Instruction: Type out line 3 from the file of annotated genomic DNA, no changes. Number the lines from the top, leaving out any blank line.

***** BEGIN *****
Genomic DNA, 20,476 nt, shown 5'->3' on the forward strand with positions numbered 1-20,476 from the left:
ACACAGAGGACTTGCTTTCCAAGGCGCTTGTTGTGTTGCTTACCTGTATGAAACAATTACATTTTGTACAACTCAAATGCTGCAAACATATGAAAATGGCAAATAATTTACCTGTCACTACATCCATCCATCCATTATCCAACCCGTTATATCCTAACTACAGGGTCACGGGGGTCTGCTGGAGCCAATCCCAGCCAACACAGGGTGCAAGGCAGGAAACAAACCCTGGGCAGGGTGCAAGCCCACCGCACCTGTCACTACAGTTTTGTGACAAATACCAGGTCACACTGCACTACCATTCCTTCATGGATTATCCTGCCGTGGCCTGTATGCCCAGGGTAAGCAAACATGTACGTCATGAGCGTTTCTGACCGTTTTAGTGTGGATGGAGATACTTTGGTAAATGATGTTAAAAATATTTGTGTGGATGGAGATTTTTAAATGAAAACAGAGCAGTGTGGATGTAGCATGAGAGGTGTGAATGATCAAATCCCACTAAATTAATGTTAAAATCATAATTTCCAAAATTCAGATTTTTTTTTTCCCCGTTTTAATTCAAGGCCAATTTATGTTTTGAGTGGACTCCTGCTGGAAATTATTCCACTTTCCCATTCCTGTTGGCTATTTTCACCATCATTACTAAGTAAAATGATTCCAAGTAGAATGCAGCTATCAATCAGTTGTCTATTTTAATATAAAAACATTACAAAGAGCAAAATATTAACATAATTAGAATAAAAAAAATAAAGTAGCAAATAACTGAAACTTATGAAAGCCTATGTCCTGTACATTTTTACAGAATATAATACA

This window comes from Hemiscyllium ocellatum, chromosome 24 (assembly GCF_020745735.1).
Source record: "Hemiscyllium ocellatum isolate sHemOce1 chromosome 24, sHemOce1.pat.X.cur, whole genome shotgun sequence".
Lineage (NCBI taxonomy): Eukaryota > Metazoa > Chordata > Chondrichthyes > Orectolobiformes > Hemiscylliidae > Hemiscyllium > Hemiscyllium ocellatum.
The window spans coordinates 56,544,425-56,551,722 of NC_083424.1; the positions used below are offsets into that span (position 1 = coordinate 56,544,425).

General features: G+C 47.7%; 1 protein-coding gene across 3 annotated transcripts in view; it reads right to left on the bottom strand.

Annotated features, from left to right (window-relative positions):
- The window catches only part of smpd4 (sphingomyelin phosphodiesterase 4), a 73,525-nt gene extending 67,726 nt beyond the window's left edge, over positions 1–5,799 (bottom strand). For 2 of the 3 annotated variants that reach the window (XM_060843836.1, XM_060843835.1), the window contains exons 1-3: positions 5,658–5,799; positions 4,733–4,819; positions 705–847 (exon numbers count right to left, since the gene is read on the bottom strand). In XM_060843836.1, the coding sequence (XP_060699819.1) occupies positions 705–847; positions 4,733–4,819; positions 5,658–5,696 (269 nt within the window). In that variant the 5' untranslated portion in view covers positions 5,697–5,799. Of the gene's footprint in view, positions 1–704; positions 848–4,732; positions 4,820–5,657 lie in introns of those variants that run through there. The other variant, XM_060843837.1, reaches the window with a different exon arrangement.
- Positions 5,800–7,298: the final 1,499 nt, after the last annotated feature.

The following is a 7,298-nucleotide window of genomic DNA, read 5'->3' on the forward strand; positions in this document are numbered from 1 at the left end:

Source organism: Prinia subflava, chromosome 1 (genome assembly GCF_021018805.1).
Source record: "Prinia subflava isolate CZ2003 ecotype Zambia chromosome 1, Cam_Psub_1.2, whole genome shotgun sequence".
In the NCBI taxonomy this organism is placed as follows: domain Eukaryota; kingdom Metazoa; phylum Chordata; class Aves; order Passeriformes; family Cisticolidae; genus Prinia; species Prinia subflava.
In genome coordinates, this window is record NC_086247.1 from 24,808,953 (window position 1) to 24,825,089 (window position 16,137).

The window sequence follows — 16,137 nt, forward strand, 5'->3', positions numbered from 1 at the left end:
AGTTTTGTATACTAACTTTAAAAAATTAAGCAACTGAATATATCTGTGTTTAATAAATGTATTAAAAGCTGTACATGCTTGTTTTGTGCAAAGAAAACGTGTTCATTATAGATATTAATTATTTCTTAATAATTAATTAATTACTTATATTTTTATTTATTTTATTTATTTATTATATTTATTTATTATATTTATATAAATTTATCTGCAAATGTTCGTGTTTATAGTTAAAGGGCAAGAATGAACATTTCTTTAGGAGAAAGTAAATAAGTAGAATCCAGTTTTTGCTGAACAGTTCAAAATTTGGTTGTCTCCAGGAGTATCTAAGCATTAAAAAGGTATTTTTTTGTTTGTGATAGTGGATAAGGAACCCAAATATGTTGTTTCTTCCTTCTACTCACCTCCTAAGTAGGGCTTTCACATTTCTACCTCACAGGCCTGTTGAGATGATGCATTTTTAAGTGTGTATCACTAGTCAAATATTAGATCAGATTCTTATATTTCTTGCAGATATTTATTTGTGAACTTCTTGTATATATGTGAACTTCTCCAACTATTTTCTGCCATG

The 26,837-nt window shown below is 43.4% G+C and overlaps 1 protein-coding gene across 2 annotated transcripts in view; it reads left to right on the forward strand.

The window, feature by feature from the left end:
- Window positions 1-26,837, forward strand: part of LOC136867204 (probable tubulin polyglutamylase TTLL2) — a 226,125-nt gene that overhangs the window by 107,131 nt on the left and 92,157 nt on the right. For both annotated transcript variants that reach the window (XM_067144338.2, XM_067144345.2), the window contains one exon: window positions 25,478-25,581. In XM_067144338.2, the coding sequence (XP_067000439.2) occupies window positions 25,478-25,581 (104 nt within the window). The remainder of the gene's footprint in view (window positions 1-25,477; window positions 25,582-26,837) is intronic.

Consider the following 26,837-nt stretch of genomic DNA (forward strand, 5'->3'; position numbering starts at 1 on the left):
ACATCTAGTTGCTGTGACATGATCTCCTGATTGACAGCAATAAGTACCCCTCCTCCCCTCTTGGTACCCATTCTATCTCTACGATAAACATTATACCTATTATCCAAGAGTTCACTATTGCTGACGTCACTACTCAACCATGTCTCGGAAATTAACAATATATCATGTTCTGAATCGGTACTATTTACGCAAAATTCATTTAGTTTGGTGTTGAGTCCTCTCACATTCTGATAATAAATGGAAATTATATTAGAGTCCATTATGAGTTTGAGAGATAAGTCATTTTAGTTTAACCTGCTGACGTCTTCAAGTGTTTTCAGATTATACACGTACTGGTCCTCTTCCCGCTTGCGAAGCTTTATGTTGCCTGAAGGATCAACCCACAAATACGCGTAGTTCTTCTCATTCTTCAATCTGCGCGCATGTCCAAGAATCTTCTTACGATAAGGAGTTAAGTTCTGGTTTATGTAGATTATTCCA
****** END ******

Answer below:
This window comes from Hemiscyllium ocellatum, chromosome 24 (assembly GCF_020745735.1).